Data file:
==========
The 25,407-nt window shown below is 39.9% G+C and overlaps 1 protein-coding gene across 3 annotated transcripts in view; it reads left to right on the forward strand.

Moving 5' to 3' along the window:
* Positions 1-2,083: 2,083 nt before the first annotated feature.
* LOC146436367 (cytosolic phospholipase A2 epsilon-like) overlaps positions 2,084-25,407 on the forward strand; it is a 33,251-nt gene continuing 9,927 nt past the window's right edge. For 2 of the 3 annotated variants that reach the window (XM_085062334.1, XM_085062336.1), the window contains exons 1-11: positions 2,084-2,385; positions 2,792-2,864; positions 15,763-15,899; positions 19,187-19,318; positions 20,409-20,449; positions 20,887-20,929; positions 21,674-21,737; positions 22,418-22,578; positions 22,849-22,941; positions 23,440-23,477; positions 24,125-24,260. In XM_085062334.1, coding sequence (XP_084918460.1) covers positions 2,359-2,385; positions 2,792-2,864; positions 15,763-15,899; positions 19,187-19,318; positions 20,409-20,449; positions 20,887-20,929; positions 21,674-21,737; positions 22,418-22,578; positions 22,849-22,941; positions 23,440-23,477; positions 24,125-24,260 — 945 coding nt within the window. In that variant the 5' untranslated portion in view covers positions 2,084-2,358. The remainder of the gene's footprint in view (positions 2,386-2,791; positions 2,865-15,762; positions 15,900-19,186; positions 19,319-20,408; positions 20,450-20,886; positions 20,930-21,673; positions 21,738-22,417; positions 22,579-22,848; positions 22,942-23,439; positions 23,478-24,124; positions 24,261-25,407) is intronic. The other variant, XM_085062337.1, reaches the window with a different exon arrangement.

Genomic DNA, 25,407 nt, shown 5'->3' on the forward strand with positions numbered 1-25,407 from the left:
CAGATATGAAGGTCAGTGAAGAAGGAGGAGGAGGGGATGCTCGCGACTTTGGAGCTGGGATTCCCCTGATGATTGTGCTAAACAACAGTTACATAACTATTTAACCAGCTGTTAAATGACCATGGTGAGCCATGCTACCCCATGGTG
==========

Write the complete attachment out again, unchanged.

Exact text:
The 25,407-nt window shown below is 39.9% G+C and overlaps 1 protein-coding gene across 3 annotated transcripts in view; it reads left to right on the forward strand.

Moving 5' to 3' along the window:
* Positions 1-2,083: 2,083 nt before the first annotated feature.
* LOC146436367 (cytosolic phospholipase A2 epsilon-like) overlaps positions 2,084-25,407 on the forward strand; it is a 33,251-nt gene continuing 9,927 nt past the window's right edge. For 2 of the 3 annotated variants that reach the window (XM_085062334.1, XM_085062336.1), the window contains exons 1-11: positions 2,084-2,385; positions 2,792-2,864; positions 15,763-15,899; positions 19,187-19,318; positions 20,409-20,449; positions 20,887-20,929; positions 21,674-21,737; positions 22,418-22,578; positions 22,849-22,941; positions 23,440-23,477; positions 24,125-24,260. In XM_085062334.1, coding sequence (XP_084918460.1) covers positions 2,359-2,385; positions 2,792-2,864; positions 15,763-15,899; positions 19,187-19,318; positions 20,409-20,449; positions 20,887-20,929; positions 21,674-21,737; positions 22,418-22,578; positions 22,849-22,941; positions 23,440-23,477; positions 24,125-24,260 — 945 coding nt within the window. In that variant the 5' untranslated portion in view covers positions 2,084-2,358. The remainder of the gene's footprint in view (positions 2,386-2,791; positions 2,865-15,762; positions 15,900-19,186; positions 19,319-20,408; positions 20,450-20,886; positions 20,930-21,673; positions 21,738-22,417; positions 22,579-22,848; positions 22,942-23,439; positions 23,478-24,124; positions 24,261-25,407) is intronic. The other variant, XM_085062337.1, reaches the window with a different exon arrangement.

Genomic DNA, 25,407 nt, shown 5'->3' on the forward strand with positions numbered 1-25,407 from the left:
CAGATATGAAGGTCAGTGAAGAAGGAGGAGGAGGGGATGCTCGCGACTTTGGAGCTGGGATTCCCCTGATGATTGTGCTAAACAACAGTTACATAACTATTTAACCAGCTGTTAAATGACCATGGTGAGCCATGCTACCCCATGGTG